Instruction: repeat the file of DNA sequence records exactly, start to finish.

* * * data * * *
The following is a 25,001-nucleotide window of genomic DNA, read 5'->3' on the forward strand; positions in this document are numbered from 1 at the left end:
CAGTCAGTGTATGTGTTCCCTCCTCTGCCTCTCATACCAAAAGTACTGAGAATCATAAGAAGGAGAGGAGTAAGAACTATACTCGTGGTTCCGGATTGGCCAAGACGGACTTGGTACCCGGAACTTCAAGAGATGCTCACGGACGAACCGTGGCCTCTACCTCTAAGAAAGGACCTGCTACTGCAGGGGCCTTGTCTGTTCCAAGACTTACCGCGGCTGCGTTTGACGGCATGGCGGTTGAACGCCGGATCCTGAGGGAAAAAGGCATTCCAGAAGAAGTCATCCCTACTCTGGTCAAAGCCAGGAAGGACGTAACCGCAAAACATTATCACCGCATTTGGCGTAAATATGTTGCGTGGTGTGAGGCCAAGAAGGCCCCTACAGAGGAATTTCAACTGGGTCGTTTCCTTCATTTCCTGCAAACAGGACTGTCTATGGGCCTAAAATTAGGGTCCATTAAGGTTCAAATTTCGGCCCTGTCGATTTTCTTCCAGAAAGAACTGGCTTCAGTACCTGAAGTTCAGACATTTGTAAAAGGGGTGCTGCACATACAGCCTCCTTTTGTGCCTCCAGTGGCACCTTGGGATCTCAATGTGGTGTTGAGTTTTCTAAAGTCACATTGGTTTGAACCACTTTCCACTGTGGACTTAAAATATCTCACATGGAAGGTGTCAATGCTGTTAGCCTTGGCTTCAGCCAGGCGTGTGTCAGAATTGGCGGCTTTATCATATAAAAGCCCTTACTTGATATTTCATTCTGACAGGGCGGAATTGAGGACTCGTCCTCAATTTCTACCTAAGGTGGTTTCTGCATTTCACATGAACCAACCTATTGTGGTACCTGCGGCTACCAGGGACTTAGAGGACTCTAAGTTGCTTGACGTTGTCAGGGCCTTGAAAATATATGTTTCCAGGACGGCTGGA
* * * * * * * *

The following is a 25,001-nucleotide window of genomic DNA, read 5'->3' on the forward strand; positions in this document are numbered from 1 at the left end:
CAGTCAGTGTATGTGTTCCCTCCTCTGCCTCTCATACCAAAAGTACTGAGAATCATAAGAAGGAGAGGAGTAAGAACTATACTCGTGGTTCCGGATTGGCCAAGACGGACTTGGTACCCGGAACTTCAAGAGATGCTCACGGACGAACCGTGGCCTCTACCTCTAAGAAAGGACCTGCTACTGCAGGGGCCTTGTCTGTTCCAAGACTTACCGCGGCTGCGTTTGACGGCATGGCGGTTGAACGCCGGATCCTGAGGGAAAAAGGCATTCCAGAAGAAGTCATCCCTACTCTGGTCAAAGCCAGGAAGGACGTAACCGCAAAACATTATCACCGCATTTGGCGTAAATATGTTGCGTGGTGTGAGGCCAAGAAGGCCCCTACAGAGGAATTTCAACTGGGTCGTTTCCTTCATTTCCTGCAAACAGGACTGTCTATGGGCCTAAAATTAGGGTCCATTAAGGTTCAAATTTCGGCCCTGTCGATTTTCTTCCAGAAAGAACTGGCTTCAGTACCTGAAGTTCAGACATTTGTAAAAGGGGTGCTGCACATACAGCCTCCTTTTGTGCCTCCAGTGGCACCTTGGGATCTCAATGTGGTGTTGAGTTTTCTAAAGTCACATTGGTTTGAACCACTTTCCACTGTGGACTTAAAATATCTCACATGGAAGGTGTCAATGCTGTTAGCCTTGGCTTCAGCCAGGCGTGTGTCAGAATTGGCGGCTTTATCATATAAAAGCCCTTACTTGATATTTCATTCTGACAGGGCGGAATTGAGGACTCGTCCTCAATTTCTACCTAAGGTGGTTTCTGCATTTCACATGAACCAACCTATTGTGGTACCTGCGGCTACCAGGGACTTAGAGGACTCTAAGTTGCTTGACGTTGTCAGGGCCTTGAAAATATATGTTTCCAGGACGGCTGGA